Wednesday, November 16, 2016

Trojan Women

Greek playwright Euripides wrote ‘Trojan Women’ in 415 B.C.; it has been updated several times, including a 1993 version by Irish playwright Brendan Kennelly.

The current UC Davis department of theater and dance production is directed by Kirsten Brandt, current Granada artist-in-residence. It is a good bet that none of these people anticipated the chaos that has gripped this country for the past year, especially where it concerns women’s issues.

Euripides’ women, following the end of the Peloponnesian War, have traditionally been seen as passive victims at the mercy of their Greek male conquerors. However, this version by Kennelly sees them as feminists who, despite the terrible conditions of their imprisonment, manage to support each other and keep their dignity. It examines the nature of women and their strength individually, and especially when supporting each other.

(You can almost hear William Wallace shouting, “They may take our lives, but they’ll never take … OUR FREEDOM!”)

Heading the marvelous cast of actors is Danika Sudik in an awesome portrayal of Hecuba, Queen of Troy. Sudik must lose a couple of pounds with each performance just from the intensity of her monologue deliveries. She is a force to be reckoned with, as is her character.

Rose Kim is her daughter, Cassandra, raped by Ajax, driven mad by her visions of the future and carted away to become the concubine of Agamemnon.

Andromache also was given an intense performance by Kelly Tappan. To Talthybius (Brandon Thomas) falls the task of warning Andromache that her son Astyanax will be killed so that he cannot grow up to avenge his father’s death.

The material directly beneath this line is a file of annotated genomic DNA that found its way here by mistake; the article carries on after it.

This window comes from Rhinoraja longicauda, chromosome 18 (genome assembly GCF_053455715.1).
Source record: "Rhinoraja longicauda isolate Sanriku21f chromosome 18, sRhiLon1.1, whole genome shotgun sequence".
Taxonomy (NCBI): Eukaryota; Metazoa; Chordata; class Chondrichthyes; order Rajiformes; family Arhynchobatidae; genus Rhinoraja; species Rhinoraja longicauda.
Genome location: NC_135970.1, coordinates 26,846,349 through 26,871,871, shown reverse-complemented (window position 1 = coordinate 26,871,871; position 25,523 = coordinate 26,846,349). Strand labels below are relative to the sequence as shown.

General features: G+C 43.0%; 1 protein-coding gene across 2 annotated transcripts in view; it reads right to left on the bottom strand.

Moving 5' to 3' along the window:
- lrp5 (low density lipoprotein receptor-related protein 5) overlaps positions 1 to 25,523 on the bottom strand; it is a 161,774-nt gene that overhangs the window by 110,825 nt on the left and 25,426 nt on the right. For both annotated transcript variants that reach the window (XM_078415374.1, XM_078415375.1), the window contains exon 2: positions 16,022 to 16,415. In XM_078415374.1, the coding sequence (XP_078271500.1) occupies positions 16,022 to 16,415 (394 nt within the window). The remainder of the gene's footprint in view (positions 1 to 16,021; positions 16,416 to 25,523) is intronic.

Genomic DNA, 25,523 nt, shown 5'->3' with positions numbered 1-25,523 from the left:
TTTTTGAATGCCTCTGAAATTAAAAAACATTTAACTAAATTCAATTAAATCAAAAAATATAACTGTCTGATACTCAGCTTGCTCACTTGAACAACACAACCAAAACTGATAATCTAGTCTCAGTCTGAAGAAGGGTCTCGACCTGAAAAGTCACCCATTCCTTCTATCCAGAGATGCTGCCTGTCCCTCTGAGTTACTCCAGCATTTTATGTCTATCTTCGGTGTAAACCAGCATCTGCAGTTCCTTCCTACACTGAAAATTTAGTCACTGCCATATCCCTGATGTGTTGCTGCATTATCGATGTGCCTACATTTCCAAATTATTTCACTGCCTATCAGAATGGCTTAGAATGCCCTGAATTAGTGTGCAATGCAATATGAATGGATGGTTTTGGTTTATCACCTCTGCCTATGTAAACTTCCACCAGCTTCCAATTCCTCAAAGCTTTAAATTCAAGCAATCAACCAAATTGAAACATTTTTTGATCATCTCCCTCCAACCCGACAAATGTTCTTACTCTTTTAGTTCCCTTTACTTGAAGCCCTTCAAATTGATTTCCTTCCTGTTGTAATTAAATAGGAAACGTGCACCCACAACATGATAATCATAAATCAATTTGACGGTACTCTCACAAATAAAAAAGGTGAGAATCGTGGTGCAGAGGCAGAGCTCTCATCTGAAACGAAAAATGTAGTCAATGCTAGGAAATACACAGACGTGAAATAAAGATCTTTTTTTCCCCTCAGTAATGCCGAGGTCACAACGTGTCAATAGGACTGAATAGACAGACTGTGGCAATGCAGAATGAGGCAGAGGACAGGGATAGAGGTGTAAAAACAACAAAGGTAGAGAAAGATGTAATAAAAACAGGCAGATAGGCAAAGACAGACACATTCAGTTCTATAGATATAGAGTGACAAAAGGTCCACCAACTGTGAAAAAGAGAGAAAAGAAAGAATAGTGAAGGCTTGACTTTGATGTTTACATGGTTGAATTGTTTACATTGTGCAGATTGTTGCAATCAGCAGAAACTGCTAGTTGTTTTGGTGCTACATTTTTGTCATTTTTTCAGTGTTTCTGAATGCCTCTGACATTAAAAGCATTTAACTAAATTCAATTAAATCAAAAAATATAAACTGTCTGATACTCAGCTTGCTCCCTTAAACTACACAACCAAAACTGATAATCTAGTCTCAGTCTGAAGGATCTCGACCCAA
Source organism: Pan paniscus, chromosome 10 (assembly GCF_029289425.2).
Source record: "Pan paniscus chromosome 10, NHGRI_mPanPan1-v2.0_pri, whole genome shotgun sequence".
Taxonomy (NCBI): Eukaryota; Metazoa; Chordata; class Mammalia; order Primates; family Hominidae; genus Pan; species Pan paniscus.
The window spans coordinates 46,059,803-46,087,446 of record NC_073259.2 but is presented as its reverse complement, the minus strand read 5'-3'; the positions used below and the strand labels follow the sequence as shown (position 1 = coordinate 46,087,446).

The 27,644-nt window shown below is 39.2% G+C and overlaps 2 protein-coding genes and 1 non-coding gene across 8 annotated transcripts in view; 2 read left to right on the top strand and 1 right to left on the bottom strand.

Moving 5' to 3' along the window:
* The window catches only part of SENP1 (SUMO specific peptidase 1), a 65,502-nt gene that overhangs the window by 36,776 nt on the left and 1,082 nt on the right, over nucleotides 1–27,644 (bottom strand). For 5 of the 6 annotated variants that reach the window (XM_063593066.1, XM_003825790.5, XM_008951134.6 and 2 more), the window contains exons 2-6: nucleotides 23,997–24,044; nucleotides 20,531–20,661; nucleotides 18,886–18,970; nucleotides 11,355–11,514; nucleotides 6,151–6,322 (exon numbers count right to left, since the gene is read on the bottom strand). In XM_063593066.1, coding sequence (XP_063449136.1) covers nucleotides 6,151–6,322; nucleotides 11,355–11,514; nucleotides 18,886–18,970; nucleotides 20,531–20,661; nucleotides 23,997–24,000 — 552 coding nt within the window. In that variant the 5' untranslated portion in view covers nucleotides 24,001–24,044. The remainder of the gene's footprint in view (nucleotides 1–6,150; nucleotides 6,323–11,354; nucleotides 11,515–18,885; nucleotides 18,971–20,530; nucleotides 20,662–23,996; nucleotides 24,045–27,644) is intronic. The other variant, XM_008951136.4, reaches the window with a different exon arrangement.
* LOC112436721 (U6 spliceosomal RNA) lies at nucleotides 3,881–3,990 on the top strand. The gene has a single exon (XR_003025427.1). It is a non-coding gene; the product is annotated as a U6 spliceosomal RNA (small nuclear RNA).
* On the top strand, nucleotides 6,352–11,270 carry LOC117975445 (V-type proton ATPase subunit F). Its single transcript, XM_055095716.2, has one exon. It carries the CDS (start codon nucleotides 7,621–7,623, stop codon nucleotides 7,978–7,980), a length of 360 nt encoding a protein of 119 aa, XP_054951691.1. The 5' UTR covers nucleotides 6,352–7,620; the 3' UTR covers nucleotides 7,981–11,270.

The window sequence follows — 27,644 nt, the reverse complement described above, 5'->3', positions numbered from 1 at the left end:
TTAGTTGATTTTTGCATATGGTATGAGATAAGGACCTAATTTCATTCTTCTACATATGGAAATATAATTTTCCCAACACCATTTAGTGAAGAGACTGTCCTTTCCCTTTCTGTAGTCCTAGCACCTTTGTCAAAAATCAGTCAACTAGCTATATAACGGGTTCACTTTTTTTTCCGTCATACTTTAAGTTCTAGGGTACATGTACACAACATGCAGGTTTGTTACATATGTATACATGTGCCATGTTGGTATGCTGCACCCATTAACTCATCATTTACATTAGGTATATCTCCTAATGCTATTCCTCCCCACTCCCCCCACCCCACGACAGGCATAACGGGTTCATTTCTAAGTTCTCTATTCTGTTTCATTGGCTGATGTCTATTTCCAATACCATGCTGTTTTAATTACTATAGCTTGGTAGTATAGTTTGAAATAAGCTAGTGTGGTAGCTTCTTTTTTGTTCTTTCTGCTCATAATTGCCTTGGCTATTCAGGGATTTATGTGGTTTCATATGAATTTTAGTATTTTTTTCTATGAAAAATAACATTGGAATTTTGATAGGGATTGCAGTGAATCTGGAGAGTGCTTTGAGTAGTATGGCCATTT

Astyanax has a non-speaking role but 5-year-old Bodan Burmester, from the local Burmester theater dynasty, was amazing, especially lying “dead” on stage for a longer time than most of us could remain motionless. He was very professional.

The women share their collective grief and suffering through exchanging memories and song.
There is a duplicity in the agony of the women when it comes to Helen (Jennifer Vega), whom they blame for all of their sufferings; she is assaulted with hateful speech by all of the women. The feminist bond, it seems, does not extend to include every woman affected by the conditions.
Overseeing the proceedings are the gods Poseidon (Lucas Hatton) and Athena (Caitlin Sales).

“We may like to believe we have come a long way since Euripides’ time,” says director Brandt, “but the presidential election has unmasked deeply embedded misogyny, racism and xenophobia in this country.” She hopes that this production, set in “the not too distant future,” will be a cautionary tale.

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